Phone Booth Film Analysis Essay

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A haunting slogan from the golden days of radio, spoken by the disembodied voice on ''The Shadow,'' was the boast: ''Who knows what evil lurks in the hearts of men? The Shadow knows,'' followed by an insinuating cackle. In ''Phone Booth,'' Joel Schumacher's flashy stunt of a movie, a contemporary descendant of that phantom voice unleashes a similarly nasty, all-knowing snicker every few minutes during the protracted phone conversation that consumes most of this clanking, overheated thriller.

The target of derision, Stu Shepard (Colin Farrell), is a scruffy young New York publicist who resembles an up-to-date version of Sidney Falco from ''Sweet Smell of Success.'' Stu's grubby little world is shaken one afternoon when he picks up the ringing telephone in the Midtown Manhattan phone booth he uses to make secret calls to his prospective girlfriend, Pamela McFadden (Katie Holmes), and finds himself the captive of a mysterious male caller who seems to know every detail of his life.

Pamela, an aspiring actress whom Stu has been stringing along with career advice and vague promises of introductions to showbiz biggies, is unaware that Stu is married. Nor does Stu's pretty blond wife, Kelly (Radha Mitchell), who works in a store on Columbus Avenue, realize that hubby has a wandering eye. Although gussied up with all sorts of cinematic tricks and a jittery, ticking soundtrack, ''Phone Booth,'' which Mr. Schumacher directed from a screenplay by Larry Cohen, is essentially a one-act radio play in which a sadistic voyeur with a high-powered rifle plays humiliating cat-and-mouse games with an urban everyman and taunts him into breaking down and confessing his sins.

Early on, the omniscient caller warns Stu that if he doesn't cooperate with every instruction, he will be shot dead from one of the thousands of windows looking out over the street. To prove he means business, the sniper summarily kills a loudmouthed pimp (John Enos III) who has been pestering Stu (with a baseball bat) to vacate the booth so his girls can use it to make dates.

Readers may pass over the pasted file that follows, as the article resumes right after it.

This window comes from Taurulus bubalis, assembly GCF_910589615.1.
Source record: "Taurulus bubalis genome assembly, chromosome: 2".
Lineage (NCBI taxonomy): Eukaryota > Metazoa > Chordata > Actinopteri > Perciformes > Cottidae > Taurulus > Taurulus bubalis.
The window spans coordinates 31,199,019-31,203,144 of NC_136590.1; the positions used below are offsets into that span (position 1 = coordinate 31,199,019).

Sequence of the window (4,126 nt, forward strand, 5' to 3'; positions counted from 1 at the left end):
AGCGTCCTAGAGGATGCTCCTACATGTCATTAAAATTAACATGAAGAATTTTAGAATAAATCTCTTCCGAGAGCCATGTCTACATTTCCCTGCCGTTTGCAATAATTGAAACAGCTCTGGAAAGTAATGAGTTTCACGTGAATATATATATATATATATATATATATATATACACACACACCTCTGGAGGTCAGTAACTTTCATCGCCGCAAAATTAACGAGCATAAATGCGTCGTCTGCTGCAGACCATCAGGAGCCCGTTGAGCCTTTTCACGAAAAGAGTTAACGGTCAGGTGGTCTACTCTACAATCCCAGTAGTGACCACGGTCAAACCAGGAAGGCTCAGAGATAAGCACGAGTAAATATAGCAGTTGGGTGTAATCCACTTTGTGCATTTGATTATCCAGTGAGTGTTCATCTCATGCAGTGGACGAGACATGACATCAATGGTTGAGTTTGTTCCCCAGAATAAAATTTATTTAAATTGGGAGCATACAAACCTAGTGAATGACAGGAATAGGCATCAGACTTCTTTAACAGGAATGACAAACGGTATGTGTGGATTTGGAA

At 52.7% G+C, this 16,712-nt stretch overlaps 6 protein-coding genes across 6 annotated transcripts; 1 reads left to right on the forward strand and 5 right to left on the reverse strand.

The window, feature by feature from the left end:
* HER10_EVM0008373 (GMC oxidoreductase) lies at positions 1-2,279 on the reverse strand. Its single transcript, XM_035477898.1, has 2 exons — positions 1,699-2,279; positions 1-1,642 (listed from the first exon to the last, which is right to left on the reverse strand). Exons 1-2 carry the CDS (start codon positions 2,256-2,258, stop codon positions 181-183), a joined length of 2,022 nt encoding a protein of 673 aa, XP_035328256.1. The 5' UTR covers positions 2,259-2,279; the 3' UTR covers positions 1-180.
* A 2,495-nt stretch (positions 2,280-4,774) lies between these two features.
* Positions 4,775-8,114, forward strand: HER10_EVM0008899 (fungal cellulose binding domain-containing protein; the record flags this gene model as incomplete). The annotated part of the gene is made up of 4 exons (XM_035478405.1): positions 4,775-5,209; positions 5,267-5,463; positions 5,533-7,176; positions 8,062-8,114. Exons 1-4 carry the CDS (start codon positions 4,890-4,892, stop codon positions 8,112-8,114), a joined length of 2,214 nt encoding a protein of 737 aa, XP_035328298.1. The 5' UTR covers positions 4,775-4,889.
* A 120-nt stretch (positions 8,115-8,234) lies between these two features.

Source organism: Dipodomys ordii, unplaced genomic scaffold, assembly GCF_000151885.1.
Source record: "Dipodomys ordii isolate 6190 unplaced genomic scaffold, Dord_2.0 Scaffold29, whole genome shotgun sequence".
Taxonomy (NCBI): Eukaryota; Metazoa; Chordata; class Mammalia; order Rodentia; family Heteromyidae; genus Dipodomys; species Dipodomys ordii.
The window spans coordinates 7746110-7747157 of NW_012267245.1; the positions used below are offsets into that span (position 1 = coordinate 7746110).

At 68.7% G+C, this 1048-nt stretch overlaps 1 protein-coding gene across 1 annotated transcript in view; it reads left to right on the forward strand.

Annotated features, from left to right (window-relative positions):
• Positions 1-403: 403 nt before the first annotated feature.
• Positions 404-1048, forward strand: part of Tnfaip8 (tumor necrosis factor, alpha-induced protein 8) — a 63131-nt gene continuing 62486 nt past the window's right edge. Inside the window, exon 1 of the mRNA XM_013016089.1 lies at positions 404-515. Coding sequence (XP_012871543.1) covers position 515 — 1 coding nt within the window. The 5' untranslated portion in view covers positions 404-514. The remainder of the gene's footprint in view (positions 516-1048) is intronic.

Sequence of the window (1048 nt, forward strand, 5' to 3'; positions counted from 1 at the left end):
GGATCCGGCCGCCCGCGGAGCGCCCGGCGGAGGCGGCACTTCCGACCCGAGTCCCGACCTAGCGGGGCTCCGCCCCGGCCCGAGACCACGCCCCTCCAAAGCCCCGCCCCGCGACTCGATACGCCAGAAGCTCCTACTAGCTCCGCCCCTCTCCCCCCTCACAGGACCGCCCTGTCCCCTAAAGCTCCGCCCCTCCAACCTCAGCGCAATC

Naturally Stu is assumed to be the killer. And when it turns out the sniper has thought ahead and stashed a gun in the roof of the booth to make him appear guilty, Stu (who came without a weapon) seems to be a goner no matter what happens. If the sniper, who again demonstrates his marksmanship by grazing one of Stu's ears, doesn't kill him, the police officers who arrive in force surely will.

''Phone Booth'' begins to lose its tenuous grip on reality once the law appears. Captain Ramey (Forest Whitaker), who leads a force of itchy-fingered sharpshooters, tries to negotiate with Stu, whom the caller coerces into inventing reasons he can't leave the booth. As the standoff drags on, what little suspense the movie had built up rapidly drains away.

Desperately stalling for time, the movie, which opens today nationwide (after being postponed from last fall because of the Washington-area sniper attacks), starts padding itself by taking tangents into the police captain's failed marriage. When a frantic Kelly appears on the scene, Stu (presumably to protect her) pretends she's a crazy woman who has been stalking him. By the time it dawns on the captain (for no particular reason other than that it's time to end the movie) that Stu may not be the killer, ''Phone Booth'' has used up its last quarter.

''Phone Booth'' is bogus on every level, right down to its half-hearted trick ending. The urban realism (foul-mouthed prostitutes and tough-talking cops) is as garishly clichéd as the media circus that builds around the killing. As a moral fable, ''Phone Booth'' is entirely meretricious. For one thing, Stu is awfully small potatoes compared with the big shots the sniper boasts of having executed in similar circumstances. Stu may have lust in his heart, but technically he still hasn't cheated. When he finally blubbers out his failures, there's nothing on the list that ought to get a metaphysical vigilante so riled up.

Mr. Farrell, who resembles a younger, bushier-eyebrowed Brad Pitt, acquits himself decently enough as the scuffling Bronx-born hustler who favors Italian suits. But this likable Irish actor, touted as Hollywood's studly flavor of the last several months, ultimately lacks the soulful magnetism that signifies a major screen presence.

So what is ''Phone Booth'' good for? If you want to soak in some more bad urban vibes to add to the ones already floating around, the movie could be your masochistic treat.

''Phone Booth'' is rated R (Under 17 requires accompanying parent or adult guardian). It has lots of profanity and medium violence.

PHONE BOOTH